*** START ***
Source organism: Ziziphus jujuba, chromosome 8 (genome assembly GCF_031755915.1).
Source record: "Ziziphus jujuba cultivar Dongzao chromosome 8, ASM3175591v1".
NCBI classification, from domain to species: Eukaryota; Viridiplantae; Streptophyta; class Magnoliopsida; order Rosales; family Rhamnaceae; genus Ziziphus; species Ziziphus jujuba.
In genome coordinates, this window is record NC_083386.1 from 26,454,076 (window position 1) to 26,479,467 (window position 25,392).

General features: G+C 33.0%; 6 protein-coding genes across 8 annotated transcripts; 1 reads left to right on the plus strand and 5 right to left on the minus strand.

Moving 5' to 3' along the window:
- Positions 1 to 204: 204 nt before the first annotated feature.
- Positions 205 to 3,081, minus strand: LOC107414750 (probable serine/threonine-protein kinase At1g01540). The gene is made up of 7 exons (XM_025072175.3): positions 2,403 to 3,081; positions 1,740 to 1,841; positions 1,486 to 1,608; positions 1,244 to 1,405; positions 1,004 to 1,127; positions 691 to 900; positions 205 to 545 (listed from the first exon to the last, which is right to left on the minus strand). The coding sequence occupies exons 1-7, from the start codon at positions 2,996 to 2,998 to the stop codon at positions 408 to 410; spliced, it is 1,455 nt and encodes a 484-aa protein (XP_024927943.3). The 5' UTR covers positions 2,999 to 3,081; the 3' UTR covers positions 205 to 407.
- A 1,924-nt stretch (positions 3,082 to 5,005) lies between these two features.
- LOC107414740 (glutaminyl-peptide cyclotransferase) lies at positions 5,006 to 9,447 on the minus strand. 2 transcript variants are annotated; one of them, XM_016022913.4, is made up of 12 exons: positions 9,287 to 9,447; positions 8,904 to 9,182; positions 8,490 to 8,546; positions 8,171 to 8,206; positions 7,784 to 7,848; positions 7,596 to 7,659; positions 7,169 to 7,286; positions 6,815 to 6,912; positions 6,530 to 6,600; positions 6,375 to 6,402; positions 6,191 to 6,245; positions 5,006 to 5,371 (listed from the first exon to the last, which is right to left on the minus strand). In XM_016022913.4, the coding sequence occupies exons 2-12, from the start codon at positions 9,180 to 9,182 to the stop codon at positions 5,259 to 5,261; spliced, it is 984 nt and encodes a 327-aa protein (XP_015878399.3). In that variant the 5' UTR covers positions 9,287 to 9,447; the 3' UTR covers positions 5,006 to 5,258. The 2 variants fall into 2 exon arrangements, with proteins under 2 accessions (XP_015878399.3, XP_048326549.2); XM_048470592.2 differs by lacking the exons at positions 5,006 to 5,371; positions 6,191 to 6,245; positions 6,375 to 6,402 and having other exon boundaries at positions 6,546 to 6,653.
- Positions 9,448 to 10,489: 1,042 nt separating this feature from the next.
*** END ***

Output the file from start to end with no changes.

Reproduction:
Source organism: Ziziphus jujuba, chromosome 8 (genome assembly GCF_031755915.1).
Source record: "Ziziphus jujuba cultivar Dongzao chromosome 8, ASM3175591v1".
NCBI classification, from domain to species: Eukaryota; Viridiplantae; Streptophyta; class Magnoliopsida; order Rosales; family Rhamnaceae; genus Ziziphus; species Ziziphus jujuba.
In genome coordinates, this window is record NC_083386.1 from 26,454,076 (window position 1) to 26,479,467 (window position 25,392).

General features: G+C 33.0%; 6 protein-coding genes across 8 annotated transcripts; 1 reads left to right on the plus strand and 5 right to left on the minus strand.

Moving 5' to 3' along the window:
- Positions 1 to 204: 204 nt before the first annotated feature.
- Positions 205 to 3,081, minus strand: LOC107414750 (probable serine/threonine-protein kinase At1g01540). The gene is made up of 7 exons (XM_025072175.3): positions 2,403 to 3,081; positions 1,740 to 1,841; positions 1,486 to 1,608; positions 1,244 to 1,405; positions 1,004 to 1,127; positions 691 to 900; positions 205 to 545 (listed from the first exon to the last, which is right to left on the minus strand). The coding sequence occupies exons 1-7, from the start codon at positions 2,996 to 2,998 to the stop codon at positions 408 to 410; spliced, it is 1,455 nt and encodes a 484-aa protein (XP_024927943.3). The 5' UTR covers positions 2,999 to 3,081; the 3' UTR covers positions 205 to 407.
- A 1,924-nt stretch (positions 3,082 to 5,005) lies between these two features.
- LOC107414740 (glutaminyl-peptide cyclotransferase) lies at positions 5,006 to 9,447 on the minus strand. 2 transcript variants are annotated; one of them, XM_016022913.4, is made up of 12 exons: positions 9,287 to 9,447; positions 8,904 to 9,182; positions 8,490 to 8,546; positions 8,171 to 8,206; positions 7,784 to 7,848; positions 7,596 to 7,659; positions 7,169 to 7,286; positions 6,815 to 6,912; positions 6,530 to 6,600; positions 6,375 to 6,402; positions 6,191 to 6,245; positions 5,006 to 5,371 (listed from the first exon to the last, which is right to left on the minus strand). In XM_016022913.4, the coding sequence occupies exons 2-12, from the start codon at positions 9,180 to 9,182 to the stop codon at positions 5,259 to 5,261; spliced, it is 984 nt and encodes a 327-aa protein (XP_015878399.3). In that variant the 5' UTR covers positions 9,287 to 9,447; the 3' UTR covers positions 5,006 to 5,258. The 2 variants fall into 2 exon arrangements, with proteins under 2 accessions (XP_015878399.3, XP_048326549.2); XM_048470592.2 differs by lacking the exons at positions 5,006 to 5,371; positions 6,191 to 6,245; positions 6,375 to 6,402 and having other exon boundaries at positions 6,546 to 6,653.
- Positions 9,448 to 10,489: 1,042 nt separating this feature from the next.